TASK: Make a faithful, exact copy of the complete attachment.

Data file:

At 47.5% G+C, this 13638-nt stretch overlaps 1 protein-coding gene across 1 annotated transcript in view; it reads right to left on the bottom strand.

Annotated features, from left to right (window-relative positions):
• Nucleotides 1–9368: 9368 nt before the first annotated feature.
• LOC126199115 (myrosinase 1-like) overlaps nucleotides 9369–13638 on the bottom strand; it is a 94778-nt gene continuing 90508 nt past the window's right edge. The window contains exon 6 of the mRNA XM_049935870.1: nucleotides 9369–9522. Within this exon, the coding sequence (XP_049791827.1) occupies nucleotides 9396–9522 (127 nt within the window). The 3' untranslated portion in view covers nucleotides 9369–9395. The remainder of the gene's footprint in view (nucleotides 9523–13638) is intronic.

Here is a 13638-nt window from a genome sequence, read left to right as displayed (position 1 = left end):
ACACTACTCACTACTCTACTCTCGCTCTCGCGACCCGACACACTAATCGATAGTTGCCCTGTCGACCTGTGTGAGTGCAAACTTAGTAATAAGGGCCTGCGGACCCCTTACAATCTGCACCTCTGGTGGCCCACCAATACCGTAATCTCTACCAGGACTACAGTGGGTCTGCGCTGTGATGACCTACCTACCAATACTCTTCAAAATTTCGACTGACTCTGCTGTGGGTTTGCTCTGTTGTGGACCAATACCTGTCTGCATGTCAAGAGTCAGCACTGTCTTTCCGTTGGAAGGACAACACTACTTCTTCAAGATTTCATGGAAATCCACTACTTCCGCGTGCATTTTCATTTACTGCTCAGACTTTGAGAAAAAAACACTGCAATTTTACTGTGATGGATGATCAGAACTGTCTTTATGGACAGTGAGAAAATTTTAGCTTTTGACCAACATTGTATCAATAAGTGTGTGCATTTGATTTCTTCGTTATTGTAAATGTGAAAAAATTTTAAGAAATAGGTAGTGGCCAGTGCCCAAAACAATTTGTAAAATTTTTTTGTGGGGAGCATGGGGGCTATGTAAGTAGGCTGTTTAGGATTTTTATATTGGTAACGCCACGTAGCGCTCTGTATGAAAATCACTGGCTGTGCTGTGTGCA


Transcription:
At 47.5% G+C, this 13638-nt stretch overlaps 1 protein-coding gene across 1 annotated transcript in view; it reads right to left on the bottom strand.

Annotated features, from left to right (window-relative positions):
• Nucleotides 1–9368: 9368 nt before the first annotated feature.
• LOC126199115 (myrosinase 1-like) overlaps nucleotides 9369–13638 on the bottom strand; it is a 94778-nt gene continuing 90508 nt past the window's right edge. The window contains exon 6 of the mRNA XM_049935870.1: nucleotides 9369–9522. Within this exon, the coding sequence (XP_049791827.1) occupies nucleotides 9396–9522 (127 nt within the window). The 3' untranslated portion in view covers nucleotides 9369–9395. The remainder of the gene's footprint in view (nucleotides 9523–13638) is intronic.

Here is a 13638-nt window from a genome sequence, read left to right as displayed (position 1 = left end):
ACACTACTCACTACTCTACTCTCGCTCTCGCGACCCGACACACTAATCGATAGTTGCCCTGTCGACCTGTGTGAGTGCAAACTTAGTAATAAGGGCCTGCGGACCCCTTACAATCTGCACCTCTGGTGGCCCACCAATACCGTAATCTCTACCAGGACTACAGTGGGTCTGCGCTGTGATGACCTACCTACCAATACTCTTCAAAATTTCGACTGACTCTGCTGTGGGTTTGCTCTGTTGTGGACCAATACCTGTCTGCATGTCAAGAGTCAGCACTGTCTTTCCGTTGGAAGGACAACACTACTTCTTCAAGATTTCATGGAAATCCACTACTTCCGCGTGCATTTTCATTTACTGCTCAGACTTTGAGAAAAAAACACTGCAATTTTACTGTGATGGATGATCAGAACTGTCTTTATGGACAGTGAGAAAATTTTAGCTTTTGACCAACATTGTATCAATAAGTGTGTGCATTTGATTTCTTCGTTATTGTAAATGTGAAAAAATTTTAAGAAATAGGTAGTGGCCAGTGCCCAAAACAATTTGTAAAATTTTTTTGTGGGGAGCATGGGGGCTATGTAAGTAGGCTGTTTAGGATTTTTATATTGGTAACGCCACGTAGCGCTCTGTATGAAAATCACTGGCTGTGCTGTGTGCA